A labor strike in Norway this month halted about 15 percent of the oil production on the country's continental shelf. A complete shutdown was averted when the country's labor minister intervened at the last minute to force arbitration.
The International Energy Agency, in its monthly oil market report, said July oil production is expected to decline by 400,000 barrels per day to 1.6 million bpd. That's the lowest level since 1991.
"The Labor Ministry also cited the economic consequences of a shutdown on Norway's economy, with the offshore oil and gas industry accounting for 21 percent of gross domestic product and almost half of Norway's exports," the report stated.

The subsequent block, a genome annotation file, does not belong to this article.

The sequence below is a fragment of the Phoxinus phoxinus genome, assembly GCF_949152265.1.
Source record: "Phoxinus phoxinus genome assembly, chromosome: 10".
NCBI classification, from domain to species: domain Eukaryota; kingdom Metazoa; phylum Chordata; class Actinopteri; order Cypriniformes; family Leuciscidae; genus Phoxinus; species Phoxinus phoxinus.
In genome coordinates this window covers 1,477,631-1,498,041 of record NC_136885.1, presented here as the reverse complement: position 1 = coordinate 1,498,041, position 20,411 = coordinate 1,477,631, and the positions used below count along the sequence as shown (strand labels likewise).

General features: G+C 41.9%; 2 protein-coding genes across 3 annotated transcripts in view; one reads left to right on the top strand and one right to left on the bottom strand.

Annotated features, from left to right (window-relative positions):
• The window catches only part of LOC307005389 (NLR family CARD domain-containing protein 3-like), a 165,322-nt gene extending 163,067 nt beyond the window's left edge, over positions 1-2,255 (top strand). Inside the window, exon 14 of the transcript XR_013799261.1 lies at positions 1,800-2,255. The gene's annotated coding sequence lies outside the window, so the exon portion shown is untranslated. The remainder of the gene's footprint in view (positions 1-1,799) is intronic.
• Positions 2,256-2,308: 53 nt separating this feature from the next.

The Norwegian government this week gave Statoil, one of the company's affected by the strike, consent to move ahead with two new wells at one of its offshore oil discoveries on the outer continental shelf.
The company this week announced its Hammerfest liquefied natural gas project stopped production when ice formed on a cooling unit. The labor strike had halted 7 percent of the country's natural gas output.
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